As COVID-19 Continues, 40 Percent of Laid-off Workers Are Turning to Debt to Get By

Americans adjust expectations for financial recovery and return to work downwards.

CHICAGO, June 11, 2020 – Two months after widespread COVID-related shutdowns began, 11 percent of Americans have been temporarily or permanently laid off as a result of the COVID-19 pandemic, according to a new AmeriSpeak® Spotlight on Personal Finance from NORC at the University of Chicago. Even among those still working, many Americans are experiencing decreases in income—26 percent of workers report some decrease of income, and 6 percent report they are no longer earning any income at all.

Layoffs have hit some groups harder than others. In particular, Hispanic workers reported layoffs at 1.5 times the rate of white workers, those without a college degree report layoffs at twice the rate of those with a college degree, and workers under 30 report layoffs at a rate greater than double that of older workers.

These laid-off workers are using a variety of coping strategies to get by financially, some with long-term effects on financial well-being. While many are tapping into savings or postponing bills, 40 percent of laid-off workers are using debt (credit cards, short-term loans, or borrowing from friends or family) to get by financially. Shockingly, 21 percent report skipping meals or eating less.

“Despite relief efforts by the federal government, workers who have lost their jobs as a result of the COVID-19 pandemic are really struggling, and resorting to coping mechanisms that are likely to have long-lasting impacts,” said Angela Fontes, director of the Behavioral and Economic Analysis and Decision-Making (BEAD) team at NORC. “While jobs may come back as the economy opens up, the debt that families are incurring may take years to pay off.”


Financial Coping Mechanisms Among Households Whose Members Have Lost Jobs During COVID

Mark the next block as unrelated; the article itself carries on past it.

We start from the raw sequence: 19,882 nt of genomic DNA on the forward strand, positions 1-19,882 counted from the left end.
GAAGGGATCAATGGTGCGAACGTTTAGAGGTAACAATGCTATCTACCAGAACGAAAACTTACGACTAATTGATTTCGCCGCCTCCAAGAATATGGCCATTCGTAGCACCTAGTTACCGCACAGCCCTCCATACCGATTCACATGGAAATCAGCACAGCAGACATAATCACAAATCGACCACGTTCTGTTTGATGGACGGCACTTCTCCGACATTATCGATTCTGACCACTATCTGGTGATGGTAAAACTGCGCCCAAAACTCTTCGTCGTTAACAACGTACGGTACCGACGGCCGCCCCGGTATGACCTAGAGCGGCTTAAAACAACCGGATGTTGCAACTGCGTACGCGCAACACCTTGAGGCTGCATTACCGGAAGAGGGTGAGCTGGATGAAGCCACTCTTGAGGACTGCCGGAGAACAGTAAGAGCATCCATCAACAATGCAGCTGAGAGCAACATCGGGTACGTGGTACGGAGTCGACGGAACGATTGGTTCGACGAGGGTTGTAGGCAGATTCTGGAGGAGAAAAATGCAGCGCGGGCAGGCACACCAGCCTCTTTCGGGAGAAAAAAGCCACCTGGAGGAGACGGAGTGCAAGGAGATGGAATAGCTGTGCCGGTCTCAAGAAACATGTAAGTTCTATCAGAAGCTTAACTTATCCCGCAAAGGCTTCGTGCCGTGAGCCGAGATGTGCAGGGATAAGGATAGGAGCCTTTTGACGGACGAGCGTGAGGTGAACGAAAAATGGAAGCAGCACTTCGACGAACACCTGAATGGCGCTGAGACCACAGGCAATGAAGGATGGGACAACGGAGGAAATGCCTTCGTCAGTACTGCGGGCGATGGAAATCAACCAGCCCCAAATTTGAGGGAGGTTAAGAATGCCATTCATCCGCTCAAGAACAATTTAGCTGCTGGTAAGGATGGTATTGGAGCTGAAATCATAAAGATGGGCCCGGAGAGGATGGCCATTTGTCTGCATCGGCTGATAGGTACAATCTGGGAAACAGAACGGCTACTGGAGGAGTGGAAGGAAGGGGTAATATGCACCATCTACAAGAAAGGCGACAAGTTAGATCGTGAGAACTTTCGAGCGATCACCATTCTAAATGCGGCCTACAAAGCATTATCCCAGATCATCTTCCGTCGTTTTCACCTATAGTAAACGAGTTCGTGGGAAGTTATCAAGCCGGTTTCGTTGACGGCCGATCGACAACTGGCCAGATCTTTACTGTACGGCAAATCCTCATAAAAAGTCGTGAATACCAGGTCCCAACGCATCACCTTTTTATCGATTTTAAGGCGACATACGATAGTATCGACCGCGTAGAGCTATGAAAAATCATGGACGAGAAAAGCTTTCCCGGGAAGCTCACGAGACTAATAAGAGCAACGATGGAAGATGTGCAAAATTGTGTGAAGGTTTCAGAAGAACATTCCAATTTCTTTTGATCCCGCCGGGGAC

As the pandemic continues to impact the incomes of many American households, people are adjusting their estimates of when they believe work will return to pre-COVID-19 levels. The percentage of impacted workers who anticipated a return to normal in less than six months decreased from 60 percent in April to 44 percent in May, and the percentage of workers expecting “at least a year” to get to recovery increased from 5 percent to 13 percent.

“We’re seeing laid-off workers update their expectations in real-time, with households pushing out their timeframes for recovery,” said Mark Lush, manager and behavioral scientist of the BEAD team at NORC. “The expectation seems to be that the longer the downturn lasts, the longer it will be before workers are back to earning their pre-COVID income.”


When Do You Think You'll Return to Earning Pre-COVID-19 Income


Methodology
The self-funded poll was conducted between May 14 and May 18, 2020, during a monthly Omnibus. It included 1,001 interviews with a nationally representative sample (margin of error +/- 4.37 percentage points) of adult Americans age 18+ using the AmeriSpeak Panel. AmeriSpeak® is NORC’s probability-based panel designed to be representative of the U.S. household population. A comprehensive listing of all study questions, tabulations of top-level results for each question, and detailed methodology is available here.

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About the AmeriSpeak Spotlight on Personal Finance
NORC at the University of Chicago’s AmeriSpeak® Spotlight on Personal Finance is a series of quick-hitting national surveys on issues vital to finance and investing, conducted using AmeriSpeak’s probability-based panel.

About NORC at the University of Chicago
NORC at the University of Chicago is an objective, non-partisan research institution that delivers reliable data and rigorous analysis to guide critical programmatic, business, and policy decisions. Since 1941, NORC has conducted groundbreaking studies, created and applied innovative methods and tools, and advanced principles of scientific integrity and collaboration. Today, government, corporate, and nonprofit clients around the world partner with NORC to transform increasingly complex information into useful knowledge.
www.norc.org                    

Contact: For more information, contact Eric Young for NORC at young-eric@norc.org or (703) 217-6814 (cell).